For heat treating you shoud have an oven that will go to at least 1800 degrees. An electric oven is the way to go. Its a lot easier to control and has no fumes other than the ones off your parts.
John
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"...and has no fumes other than the ones off your parts. "
There for a minute I thought you said "off your pants" and wondered how you knew we had mexican for lunch today. LOL
TMT
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Too_Many_Tools wrote:

Basic forging and blacksmithing can be handy at times. And or course, powdercoating.
--
Gary Brady
Austin, TX
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"Basic forging and blacksmithing can be handy at times. And or course,
powdercoating. "
What temperatures are we talking about here?
TMT
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Too_Many_Tools wrote:

Forging and blacksmithing requires steel to be a red heat-around 1500degF, I would guess. Powdercoating is much like a kitchen oven, 375 to 450 deg, depending on the type of powder used. PC often also requires a change in temp during the process, i.e., heat at 450 to flowout, and then cure at 400 for 20 minutes.
--
Gary Brady
Austin, TX
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"Forging and blacksmithing requires steel to be a red heat-around 1500degF, I would guess. Powdercoating is much like a kitchen oven, 375 to 450 deg, depending on the type of powder used. PC often also requires a change in temp during the process, i.e., heat at 450 to flowout, and then cure at 400 for 20 minutes. "
Thanks Gary for responding....I've been a fan of your oven building web site...great job!
Is there any significant ventilation issues with powdercoating? I have not been around when it was done for my parts.
Also a question for the group....I notice that Harbor Freight now carries a powdercoating oven...has anyone had any experience with it?
http://www.harborfreight.com/cpi/ctaf/displayitem.taf?ItemnumberF300
TMT
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Too_Many_Tools wrote:

Curing the powder puts off a significant amount of smoke. DON'T try this in your kitchen oven. It'll never be the same. I have an old kitchen oven in my shop for small stuff and it get stained where the smoke comes out. The smoke isn't a problem in the shop, but the shop is not attached to my house, and also not terribly well sealed, so I don't worry about it. The inside of the oven does take on some of the colors cured in it, though.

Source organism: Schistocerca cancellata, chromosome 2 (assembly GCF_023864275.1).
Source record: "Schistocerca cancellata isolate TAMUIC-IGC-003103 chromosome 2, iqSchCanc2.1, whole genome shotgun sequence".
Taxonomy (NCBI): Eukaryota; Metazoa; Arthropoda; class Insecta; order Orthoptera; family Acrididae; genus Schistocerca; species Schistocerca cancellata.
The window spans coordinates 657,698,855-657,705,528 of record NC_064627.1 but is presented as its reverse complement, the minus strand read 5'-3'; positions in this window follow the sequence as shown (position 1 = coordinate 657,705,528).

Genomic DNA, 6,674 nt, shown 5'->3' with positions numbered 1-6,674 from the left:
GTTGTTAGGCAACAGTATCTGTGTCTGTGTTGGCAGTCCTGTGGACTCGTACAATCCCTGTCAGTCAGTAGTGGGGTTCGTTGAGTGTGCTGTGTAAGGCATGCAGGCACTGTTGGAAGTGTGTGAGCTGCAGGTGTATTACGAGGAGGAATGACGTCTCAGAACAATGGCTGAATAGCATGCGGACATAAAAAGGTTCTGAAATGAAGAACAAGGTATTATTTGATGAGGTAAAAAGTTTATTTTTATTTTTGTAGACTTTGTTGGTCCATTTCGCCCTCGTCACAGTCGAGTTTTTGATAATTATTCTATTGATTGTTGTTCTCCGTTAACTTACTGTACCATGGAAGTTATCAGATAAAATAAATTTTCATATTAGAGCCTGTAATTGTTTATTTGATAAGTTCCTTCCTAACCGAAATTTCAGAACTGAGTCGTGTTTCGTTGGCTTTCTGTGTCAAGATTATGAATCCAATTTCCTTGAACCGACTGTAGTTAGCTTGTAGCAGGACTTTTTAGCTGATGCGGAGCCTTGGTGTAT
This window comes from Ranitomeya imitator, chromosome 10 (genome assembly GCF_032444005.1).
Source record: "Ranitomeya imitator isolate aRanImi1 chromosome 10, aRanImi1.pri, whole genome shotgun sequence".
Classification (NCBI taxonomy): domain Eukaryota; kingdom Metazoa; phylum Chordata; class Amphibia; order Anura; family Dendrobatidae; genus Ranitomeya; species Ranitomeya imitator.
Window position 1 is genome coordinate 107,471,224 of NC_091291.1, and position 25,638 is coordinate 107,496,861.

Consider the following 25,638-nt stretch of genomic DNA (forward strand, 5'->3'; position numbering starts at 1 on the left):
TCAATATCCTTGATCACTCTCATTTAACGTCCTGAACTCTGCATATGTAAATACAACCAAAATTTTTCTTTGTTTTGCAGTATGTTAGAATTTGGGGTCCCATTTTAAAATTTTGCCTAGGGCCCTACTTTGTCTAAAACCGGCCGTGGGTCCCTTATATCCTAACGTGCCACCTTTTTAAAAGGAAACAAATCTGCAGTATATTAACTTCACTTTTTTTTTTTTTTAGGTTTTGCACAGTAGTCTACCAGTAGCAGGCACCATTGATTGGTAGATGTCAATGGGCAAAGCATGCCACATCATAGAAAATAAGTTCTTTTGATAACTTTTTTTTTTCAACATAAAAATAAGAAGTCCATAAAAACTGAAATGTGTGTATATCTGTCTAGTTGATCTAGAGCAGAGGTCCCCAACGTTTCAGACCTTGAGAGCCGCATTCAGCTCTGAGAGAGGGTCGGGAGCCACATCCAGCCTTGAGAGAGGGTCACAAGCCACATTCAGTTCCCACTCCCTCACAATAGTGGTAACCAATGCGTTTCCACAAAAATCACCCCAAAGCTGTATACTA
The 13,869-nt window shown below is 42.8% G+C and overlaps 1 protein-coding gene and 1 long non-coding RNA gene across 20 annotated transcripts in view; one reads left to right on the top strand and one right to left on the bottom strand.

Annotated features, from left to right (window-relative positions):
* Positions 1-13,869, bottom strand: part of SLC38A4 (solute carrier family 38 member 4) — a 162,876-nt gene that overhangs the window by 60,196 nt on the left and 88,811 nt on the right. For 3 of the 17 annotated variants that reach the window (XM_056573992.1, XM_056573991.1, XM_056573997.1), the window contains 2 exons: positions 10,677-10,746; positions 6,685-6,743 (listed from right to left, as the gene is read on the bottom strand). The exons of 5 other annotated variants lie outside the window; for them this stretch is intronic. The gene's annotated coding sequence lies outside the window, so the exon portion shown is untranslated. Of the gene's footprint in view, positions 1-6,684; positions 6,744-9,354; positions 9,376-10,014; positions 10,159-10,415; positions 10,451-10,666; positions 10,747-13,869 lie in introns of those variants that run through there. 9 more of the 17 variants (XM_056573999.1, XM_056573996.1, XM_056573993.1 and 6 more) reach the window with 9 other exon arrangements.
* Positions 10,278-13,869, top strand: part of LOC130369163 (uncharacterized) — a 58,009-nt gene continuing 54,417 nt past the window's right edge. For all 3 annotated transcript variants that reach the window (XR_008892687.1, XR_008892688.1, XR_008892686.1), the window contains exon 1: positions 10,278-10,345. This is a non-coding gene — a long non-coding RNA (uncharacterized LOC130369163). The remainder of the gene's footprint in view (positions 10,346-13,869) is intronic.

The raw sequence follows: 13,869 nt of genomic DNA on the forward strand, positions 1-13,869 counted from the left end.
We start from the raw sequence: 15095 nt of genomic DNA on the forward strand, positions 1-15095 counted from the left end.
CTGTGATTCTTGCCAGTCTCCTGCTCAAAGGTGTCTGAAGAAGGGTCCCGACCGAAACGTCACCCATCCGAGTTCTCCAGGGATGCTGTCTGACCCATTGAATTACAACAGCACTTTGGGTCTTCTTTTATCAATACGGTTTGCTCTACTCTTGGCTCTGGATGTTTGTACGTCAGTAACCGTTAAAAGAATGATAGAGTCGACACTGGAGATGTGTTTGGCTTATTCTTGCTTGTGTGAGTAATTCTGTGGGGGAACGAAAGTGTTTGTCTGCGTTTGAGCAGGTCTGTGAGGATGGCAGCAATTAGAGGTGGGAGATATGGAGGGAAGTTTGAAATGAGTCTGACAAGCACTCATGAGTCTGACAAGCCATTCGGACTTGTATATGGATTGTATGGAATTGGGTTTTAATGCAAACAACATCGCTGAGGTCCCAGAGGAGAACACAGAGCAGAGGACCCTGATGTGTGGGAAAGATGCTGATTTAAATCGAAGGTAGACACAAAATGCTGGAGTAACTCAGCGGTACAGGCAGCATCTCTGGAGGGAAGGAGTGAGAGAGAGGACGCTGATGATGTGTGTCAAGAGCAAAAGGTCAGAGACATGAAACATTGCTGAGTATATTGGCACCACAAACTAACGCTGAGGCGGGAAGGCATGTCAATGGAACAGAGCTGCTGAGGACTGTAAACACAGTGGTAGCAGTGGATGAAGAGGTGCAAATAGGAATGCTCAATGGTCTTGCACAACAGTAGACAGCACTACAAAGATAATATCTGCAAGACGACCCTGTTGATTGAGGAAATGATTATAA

--
Gary Brady
Austin, TX
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Maybe I should add this request....what temperatures and temperature ranges are useful in a home shop environment?
Any ventilation issues that one needs to consider when doing certain operations?
TMT
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Depends entirely on what you want to do. If you go for pottery (not uncommon in home shops) you need something above 1000 degrees Celsius, enhancing carbon content for hardening mild steel also needs that during several days and a controlled atmospehre, too, soldering (some parts are soldered in Ovens) you get away with a few 100 degrees, breeding bacteria needs less than 40 degrees...

You ought to be more specific as to what you want to do.
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mailto: snipped-for-privacy@physik.uni-bonn.de Phone: +49 228 73 2447 FAX ... 7869
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When I mention ventilation, I am thinking that some processes might be better done in the open air (meaning the oven/furnace needs to be mobile so it can be rolled out of the shop) or at least requiring a ventilation system (thus requiring a vent to the outside and the logistics that requires). Drying parts, freshly painted parts, powdercoating all come to mind here.
The reason why I am focusing on temperatures and temperature ranges is that the "solution" (the availability of good cheap ovens/furnaces) has preceded the "requirement" (what processes/interests are common in a home workshop environment)...which is typical of the second hand market. Ever come up with a need for some item long after it is gone...I have.
Good point about pottery...I had not thought of that.
Thanks
TMT